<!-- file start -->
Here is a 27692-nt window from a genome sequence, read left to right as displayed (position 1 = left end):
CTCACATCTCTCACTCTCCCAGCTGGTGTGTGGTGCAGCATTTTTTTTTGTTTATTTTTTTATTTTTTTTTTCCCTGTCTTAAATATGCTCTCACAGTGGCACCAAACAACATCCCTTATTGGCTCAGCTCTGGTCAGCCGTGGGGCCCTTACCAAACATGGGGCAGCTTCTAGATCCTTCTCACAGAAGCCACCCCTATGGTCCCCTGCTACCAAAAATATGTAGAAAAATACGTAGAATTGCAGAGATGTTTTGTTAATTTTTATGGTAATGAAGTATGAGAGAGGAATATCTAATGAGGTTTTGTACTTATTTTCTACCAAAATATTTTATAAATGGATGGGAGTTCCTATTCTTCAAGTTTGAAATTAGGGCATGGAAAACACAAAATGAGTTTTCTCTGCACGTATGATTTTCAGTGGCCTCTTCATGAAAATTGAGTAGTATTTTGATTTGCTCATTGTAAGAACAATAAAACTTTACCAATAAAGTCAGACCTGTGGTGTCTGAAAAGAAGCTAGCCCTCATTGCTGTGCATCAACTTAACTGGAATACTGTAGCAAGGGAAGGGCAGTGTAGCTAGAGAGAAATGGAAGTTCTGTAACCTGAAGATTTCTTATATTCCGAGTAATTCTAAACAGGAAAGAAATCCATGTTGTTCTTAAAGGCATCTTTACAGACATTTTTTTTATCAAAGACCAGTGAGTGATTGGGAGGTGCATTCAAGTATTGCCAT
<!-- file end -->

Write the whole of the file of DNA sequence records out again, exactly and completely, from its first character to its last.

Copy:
Here is a 27692-nt window from a genome sequence, read left to right as displayed (position 1 = left end):
CTCACATCTCTCACTCTCCCAGCTGGTGTGTGGTGCAGCATTTTTTTTTGTTTATTTTTTTATTTTTTTTTTCCCTGTCTTAAATATGCTCTCACAGTGGCACCAAACAACATCCCTTATTGGCTCAGCTCTGGTCAGCCGTGGGGCCCTTACCAAACATGGGGCAGCTTCTAGATCCTTCTCACAGAAGCCACCCCTATGGTCCCCTGCTACCAAAAATATGTAGAAAAATACGTAGAATTGCAGAGATGTTTTGTTAATTTTTATGGTAATGAAGTATGAGAGAGGAATATCTAATGAGGTTTTGTACTTATTTTCTACCAAAATATTTTATAAATGGATGGGAGTTCCTATTCTTCAAGTTTGAAATTAGGGCATGGAAAACACAAAATGAGTTTTCTCTGCACGTATGATTTTCAGTGGCCTCTTCATGAAAATTGAGTAGTATTTTGATTTGCTCATTGTAAGAACAATAAAACTTTACCAATAAAGTCAGACCTGTGGTGTCTGAAAAGAAGCTAGCCCTCATTGCTGTGCATCAACTTAACTGGAATACTGTAGCAAGGGAAGGGCAGTGTAGCTAGAGAGAAATGGAAGTTCTGTAACCTGAAGATTTCTTATATTCCGAGTAATTCTAAACAGGAAAGAAATCCATGTTGTTCTTAAAGGCATCTTTACAGACATTTTTTTTATCAAAGACCAGTGAGTGATTGGGAGGTGCATTCAAGTATTGCCAT